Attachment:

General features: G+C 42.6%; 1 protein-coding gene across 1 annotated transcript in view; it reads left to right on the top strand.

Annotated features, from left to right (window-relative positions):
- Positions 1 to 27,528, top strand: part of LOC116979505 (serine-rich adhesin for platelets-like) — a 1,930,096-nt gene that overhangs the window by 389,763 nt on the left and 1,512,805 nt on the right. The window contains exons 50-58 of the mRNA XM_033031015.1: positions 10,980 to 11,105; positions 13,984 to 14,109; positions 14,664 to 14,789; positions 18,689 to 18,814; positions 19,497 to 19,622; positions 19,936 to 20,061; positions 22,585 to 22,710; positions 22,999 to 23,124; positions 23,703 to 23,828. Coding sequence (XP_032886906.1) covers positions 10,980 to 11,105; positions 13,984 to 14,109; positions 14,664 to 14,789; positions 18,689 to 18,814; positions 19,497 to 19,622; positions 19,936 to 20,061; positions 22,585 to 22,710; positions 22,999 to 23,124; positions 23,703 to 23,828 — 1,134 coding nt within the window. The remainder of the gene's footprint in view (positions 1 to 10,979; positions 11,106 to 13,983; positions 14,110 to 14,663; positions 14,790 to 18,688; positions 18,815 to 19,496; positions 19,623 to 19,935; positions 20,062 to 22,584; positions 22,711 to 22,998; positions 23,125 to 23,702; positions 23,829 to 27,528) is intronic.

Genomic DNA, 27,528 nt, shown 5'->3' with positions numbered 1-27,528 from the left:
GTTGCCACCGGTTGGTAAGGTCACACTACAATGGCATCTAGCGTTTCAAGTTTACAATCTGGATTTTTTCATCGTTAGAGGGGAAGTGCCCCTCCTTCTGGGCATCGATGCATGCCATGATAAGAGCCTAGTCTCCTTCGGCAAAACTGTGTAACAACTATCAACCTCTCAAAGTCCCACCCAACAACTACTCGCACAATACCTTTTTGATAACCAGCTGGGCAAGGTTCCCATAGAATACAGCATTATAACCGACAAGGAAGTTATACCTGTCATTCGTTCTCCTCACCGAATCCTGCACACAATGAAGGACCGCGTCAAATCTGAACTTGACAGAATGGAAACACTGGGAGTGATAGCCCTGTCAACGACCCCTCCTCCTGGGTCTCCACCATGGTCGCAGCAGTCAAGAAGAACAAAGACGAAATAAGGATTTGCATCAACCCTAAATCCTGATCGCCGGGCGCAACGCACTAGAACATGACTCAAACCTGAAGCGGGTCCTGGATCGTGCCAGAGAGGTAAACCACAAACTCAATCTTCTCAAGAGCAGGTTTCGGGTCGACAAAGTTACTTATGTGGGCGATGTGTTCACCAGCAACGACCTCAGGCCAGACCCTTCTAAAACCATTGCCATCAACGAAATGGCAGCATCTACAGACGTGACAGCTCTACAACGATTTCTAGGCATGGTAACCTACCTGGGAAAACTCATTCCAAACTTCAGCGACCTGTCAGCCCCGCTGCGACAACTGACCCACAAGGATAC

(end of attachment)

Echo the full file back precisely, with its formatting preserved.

General features: G+C 42.6%; 1 protein-coding gene across 1 annotated transcript in view; it reads left to right on the top strand.

Annotated features, from left to right (window-relative positions):
- Positions 1 to 27,528, top strand: part of LOC116979505 (serine-rich adhesin for platelets-like) — a 1,930,096-nt gene that overhangs the window by 389,763 nt on the left and 1,512,805 nt on the right. The window contains exons 50-58 of the mRNA XM_033031015.1: positions 10,980 to 11,105; positions 13,984 to 14,109; positions 14,664 to 14,789; positions 18,689 to 18,814; positions 19,497 to 19,622; positions 19,936 to 20,061; positions 22,585 to 22,710; positions 22,999 to 23,124; positions 23,703 to 23,828. Coding sequence (XP_032886906.1) covers positions 10,980 to 11,105; positions 13,984 to 14,109; positions 14,664 to 14,789; positions 18,689 to 18,814; positions 19,497 to 19,622; positions 19,936 to 20,061; positions 22,585 to 22,710; positions 22,999 to 23,124; positions 23,703 to 23,828 — 1,134 coding nt within the window. The remainder of the gene's footprint in view (positions 1 to 10,979; positions 11,106 to 13,983; positions 14,110 to 14,663; positions 14,790 to 18,688; positions 18,815 to 19,496; positions 19,623 to 19,935; positions 20,062 to 22,584; positions 22,711 to 22,998; positions 23,125 to 23,702; positions 23,829 to 27,528) is intronic.

Genomic DNA, 27,528 nt, shown 5'->3' with positions numbered 1-27,528 from the left:
GTTGCCACCGGTTGGTAAGGTCACACTACAATGGCATCTAGCGTTTCAAGTTTACAATCTGGATTTTTTCATCGTTAGAGGGGAAGTGCCCCTCCTTCTGGGCATCGATGCATGCCATGATAAGAGCCTAGTCTCCTTCGGCAAAACTGTGTAACAACTATCAACCTCTCAAAGTCCCACCCAACAACTACTCGCACAATACCTTTTTGATAACCAGCTGGGCAAGGTTCCCATAGAATACAGCATTATAACCGACAAGGAAGTTATACCTGTCATTCGTTCTCCTCACCGAATCCTGCACACAATGAAGGACCGCGTCAAATCTGAACTTGACAGAATGGAAACACTGGGAGTGATAGCCCTGTCAACGACCCCTCCTCCTGGGTCTCCACCATGGTCGCAGCAGTCAAGAAGAACAAAGACGAAATAAGGATTTGCATCAACCCTAAATCCTGATCGCCGGGCGCAACGCACTAGAACATGACTCAAACCTGAAGCGGGTCCTGGATCGTGCCAGAGAGGTAAACCACAAACTCAATCTTCTCAAGAGCAGGTTTCGGGTCGACAAAGTTACTTATGTGGGCGATGTGTTCACCAGCAACGACCTCAGGCCAGACCCTTCTAAAACCATTGCCATCAACGAAATGGCAGCATCTACAGACGTGACAGCTCTACAACGATTTCTAGGCATGGTAACCTACCTGGGAAAACTCATTCCAAACTTCAGCGACCTGTCAGCCCCGCTGCGACAACTGACCCACAAGGATAC